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American Public Health Association
133rd Annual Meeting & Exposition
December 10-14, 2005
Philadelphia, PA
APHA 2005
Session: Who's Left to Catch the Baby?
3375.0: Monday, December 12, 2005: 4:30 PM-6:00 PM
Who's Left to Catch the Baby?
Over the last two decades, maternity care practitioners have benefited from an international research collaboration based in Britain called the Cochrane Collaboration. The Cochrane Collaboration had laid to rest some obstetric myths, including whether or not several procedures done for decades are really of any worth (eg episiotomies, routine electronic fetal monitoring) Unfortunately, rather that adopting the spirit of the Cochrane Collaboration, there seems to be an increased trend in North America towards utilizing single new studies in isolation. Numerous articles in the media and health care literature point to a crisis in obstetrical care, which is particularly salient in rural areas. Obstetricians are in short supply, many family doctors are not practicing obstetrics for both personal and professional reasons, and the modest increase of midwives in some areas is not enough to make up the shortfall. In an effort to increase the access to prenatal care among low-income pregnant women, the March of Dimes has initiated the Healthy Beginnings Campaign in Oklahoma. Episiotomy, incision of the perineum at the time of vaginal childbirth, is a common surgical procedure experienced by women. Based on national hospital discharge data for 1999, just over 35 percent of women who gave birth vaginally had an episiotomy performed. Despite several decades of research the use of episiotomy is heavily driven by individual provider preference rather than variation in the physiology of vaginal birth. This session will examine access to care issues, the March of Dimes, Healthy Beginnings Campaign, and epidemiologic evidence on VBAC safety and episiotomy.
Learning Objectives: To describe the basic aspects of weight of evidence and its role in making decisions in women's care. 2)Articulate short and long term outcomes of routine VS restrictive episiotomy. 3)Recognize the various perspectives on the human resources crises in maternity care from the providers to the recipients. 4)Discuss the impact on increasing access to maternity care.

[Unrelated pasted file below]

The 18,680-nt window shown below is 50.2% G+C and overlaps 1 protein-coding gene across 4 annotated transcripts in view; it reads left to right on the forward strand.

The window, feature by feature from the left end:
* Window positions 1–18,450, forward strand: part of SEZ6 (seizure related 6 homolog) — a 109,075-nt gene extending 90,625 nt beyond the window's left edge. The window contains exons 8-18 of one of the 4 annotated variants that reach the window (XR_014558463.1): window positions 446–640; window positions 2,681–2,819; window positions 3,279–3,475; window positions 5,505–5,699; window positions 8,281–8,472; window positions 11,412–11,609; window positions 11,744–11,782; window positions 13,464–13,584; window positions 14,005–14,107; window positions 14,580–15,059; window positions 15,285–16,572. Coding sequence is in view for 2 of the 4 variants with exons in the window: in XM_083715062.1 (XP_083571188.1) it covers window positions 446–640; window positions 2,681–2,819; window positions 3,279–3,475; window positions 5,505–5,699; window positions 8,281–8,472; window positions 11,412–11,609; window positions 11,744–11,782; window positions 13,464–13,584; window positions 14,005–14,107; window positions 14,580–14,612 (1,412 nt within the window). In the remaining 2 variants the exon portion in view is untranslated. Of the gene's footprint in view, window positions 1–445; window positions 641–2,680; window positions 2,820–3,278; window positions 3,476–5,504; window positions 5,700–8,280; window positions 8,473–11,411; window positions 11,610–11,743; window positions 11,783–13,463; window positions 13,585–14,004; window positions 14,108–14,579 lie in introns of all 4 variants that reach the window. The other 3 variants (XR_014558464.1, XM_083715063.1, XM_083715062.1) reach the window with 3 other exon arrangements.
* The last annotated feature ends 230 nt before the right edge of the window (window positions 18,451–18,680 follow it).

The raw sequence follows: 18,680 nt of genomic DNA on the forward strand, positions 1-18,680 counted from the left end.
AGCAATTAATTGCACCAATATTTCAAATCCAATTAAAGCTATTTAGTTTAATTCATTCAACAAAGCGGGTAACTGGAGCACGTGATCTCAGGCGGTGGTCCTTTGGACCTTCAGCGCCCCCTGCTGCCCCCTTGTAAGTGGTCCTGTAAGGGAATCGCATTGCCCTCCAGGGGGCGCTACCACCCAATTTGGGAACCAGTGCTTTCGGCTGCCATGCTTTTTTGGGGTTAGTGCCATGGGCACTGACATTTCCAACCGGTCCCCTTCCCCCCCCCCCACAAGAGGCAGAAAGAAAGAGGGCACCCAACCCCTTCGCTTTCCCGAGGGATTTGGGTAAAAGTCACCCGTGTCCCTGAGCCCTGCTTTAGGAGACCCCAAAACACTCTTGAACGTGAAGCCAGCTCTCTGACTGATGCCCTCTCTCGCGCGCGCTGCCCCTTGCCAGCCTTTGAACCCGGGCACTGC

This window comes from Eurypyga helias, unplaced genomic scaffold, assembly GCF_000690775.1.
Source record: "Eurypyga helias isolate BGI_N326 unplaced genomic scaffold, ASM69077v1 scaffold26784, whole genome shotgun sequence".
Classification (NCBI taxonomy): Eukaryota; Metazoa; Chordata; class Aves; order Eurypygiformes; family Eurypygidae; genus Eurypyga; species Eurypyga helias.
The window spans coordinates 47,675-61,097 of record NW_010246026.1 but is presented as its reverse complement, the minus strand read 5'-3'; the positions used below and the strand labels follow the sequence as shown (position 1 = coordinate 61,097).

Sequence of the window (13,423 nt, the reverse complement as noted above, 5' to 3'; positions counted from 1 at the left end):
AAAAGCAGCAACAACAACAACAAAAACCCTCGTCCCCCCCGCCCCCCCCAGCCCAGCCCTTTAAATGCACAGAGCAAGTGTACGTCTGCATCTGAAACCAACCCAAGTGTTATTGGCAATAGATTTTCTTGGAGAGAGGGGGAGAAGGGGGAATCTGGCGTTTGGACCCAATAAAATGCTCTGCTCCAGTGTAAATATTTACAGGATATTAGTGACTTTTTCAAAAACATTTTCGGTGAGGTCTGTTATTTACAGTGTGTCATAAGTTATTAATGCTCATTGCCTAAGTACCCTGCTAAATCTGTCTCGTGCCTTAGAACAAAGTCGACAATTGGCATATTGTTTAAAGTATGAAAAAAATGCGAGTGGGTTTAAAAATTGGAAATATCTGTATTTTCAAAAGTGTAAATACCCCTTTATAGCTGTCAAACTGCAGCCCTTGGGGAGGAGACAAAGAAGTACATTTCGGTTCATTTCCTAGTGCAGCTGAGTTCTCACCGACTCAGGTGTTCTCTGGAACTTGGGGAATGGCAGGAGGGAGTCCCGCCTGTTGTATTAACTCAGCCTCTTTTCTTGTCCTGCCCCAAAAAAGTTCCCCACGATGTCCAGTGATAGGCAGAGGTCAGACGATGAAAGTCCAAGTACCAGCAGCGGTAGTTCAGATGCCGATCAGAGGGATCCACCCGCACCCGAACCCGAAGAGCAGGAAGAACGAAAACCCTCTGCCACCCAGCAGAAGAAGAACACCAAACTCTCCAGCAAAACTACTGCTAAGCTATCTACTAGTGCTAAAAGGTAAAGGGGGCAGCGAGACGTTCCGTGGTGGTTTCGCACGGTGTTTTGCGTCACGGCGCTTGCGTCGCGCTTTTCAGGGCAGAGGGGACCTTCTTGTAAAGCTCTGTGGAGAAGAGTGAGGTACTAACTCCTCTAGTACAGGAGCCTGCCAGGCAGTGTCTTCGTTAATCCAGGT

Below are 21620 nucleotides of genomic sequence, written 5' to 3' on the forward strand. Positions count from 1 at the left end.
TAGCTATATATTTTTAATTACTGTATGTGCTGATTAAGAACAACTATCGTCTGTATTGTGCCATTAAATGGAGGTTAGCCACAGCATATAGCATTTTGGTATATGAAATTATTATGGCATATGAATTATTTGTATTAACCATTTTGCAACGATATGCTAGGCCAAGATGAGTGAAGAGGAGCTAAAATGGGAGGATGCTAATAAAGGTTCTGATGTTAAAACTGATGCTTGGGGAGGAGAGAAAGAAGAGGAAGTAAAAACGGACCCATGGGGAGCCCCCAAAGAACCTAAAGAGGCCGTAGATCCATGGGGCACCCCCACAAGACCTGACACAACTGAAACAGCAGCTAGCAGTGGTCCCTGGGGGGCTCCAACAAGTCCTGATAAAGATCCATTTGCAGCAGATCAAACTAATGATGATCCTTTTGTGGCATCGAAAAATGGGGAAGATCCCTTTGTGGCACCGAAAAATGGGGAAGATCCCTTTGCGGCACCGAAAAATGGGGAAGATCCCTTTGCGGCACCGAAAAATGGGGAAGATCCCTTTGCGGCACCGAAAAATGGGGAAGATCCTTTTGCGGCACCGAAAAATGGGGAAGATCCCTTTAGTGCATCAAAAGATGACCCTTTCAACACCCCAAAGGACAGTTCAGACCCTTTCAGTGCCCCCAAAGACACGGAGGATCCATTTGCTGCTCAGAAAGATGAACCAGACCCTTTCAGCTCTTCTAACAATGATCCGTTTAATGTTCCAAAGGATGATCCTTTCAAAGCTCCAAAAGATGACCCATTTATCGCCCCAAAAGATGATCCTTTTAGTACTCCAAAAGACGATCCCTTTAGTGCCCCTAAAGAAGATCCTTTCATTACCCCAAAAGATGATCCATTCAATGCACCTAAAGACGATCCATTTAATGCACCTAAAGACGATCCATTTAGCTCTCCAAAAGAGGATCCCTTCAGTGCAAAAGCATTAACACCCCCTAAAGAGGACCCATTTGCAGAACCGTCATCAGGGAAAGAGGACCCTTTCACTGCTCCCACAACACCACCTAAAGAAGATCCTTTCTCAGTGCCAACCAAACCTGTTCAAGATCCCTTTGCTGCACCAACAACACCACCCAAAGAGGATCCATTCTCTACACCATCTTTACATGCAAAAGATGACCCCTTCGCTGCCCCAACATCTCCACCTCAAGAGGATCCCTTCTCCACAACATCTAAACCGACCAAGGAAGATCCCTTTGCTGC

Organizer(s):Barbara A. Levin, MD, MPH
Carol Nelson, CPM, LM
Cecilia Wachdorf, CNM, PhD
Presider(s):Charles S. Mahan, MD
Moderator(s):Charles S. Mahan, MD
4:30 PMWelcoming Remarks
4:35 PMIncreasing access to health care for pregnant women through the Healthy Beginnings Campaign  [ Recorded presentation ]
Belinda K. Rogers, CIMI, CD(DONA), Elizabeth Riggs, MPH, Sabine Jean-Walker, MA
4:50 PMWho's left to catch the baby? The human resources crisis in maternity care  [ Recorded presentation ]
Ivy Lynn Bourgeault, PhD
5:05 PMDisturbing trends in the use of epidemiologic research on VBAC in North America and their impact on practice
Kenneth C. Johnson, PhD, Betty-Anne Daviss, RM, CPM, MA
5:20 PMEmpowering Women Through Multicultural Enhanced Doula Support: An Evaluation of the Birth SistersSM Program
Jean Ewan, CNM, MPH, Julie Mottl-Santiago, Catherine Walker, CNM, MPH, Suzanne Winder, BA
5:35 PMDiscussion
See individual abstracts for presenting author's disclosure statement and author's information.
Organized by:Maternal and Child Health
Endorsed by:APHA-Committee on Women's Rights; Community Health Workers SPIG; Epidemiology; Socialist Caucus; Women's Caucus
CE Credits:CME, Health Education (CHES), Nursing

The 133rd Annual Meeting & Exposition (December 10-14, 2005) of APHA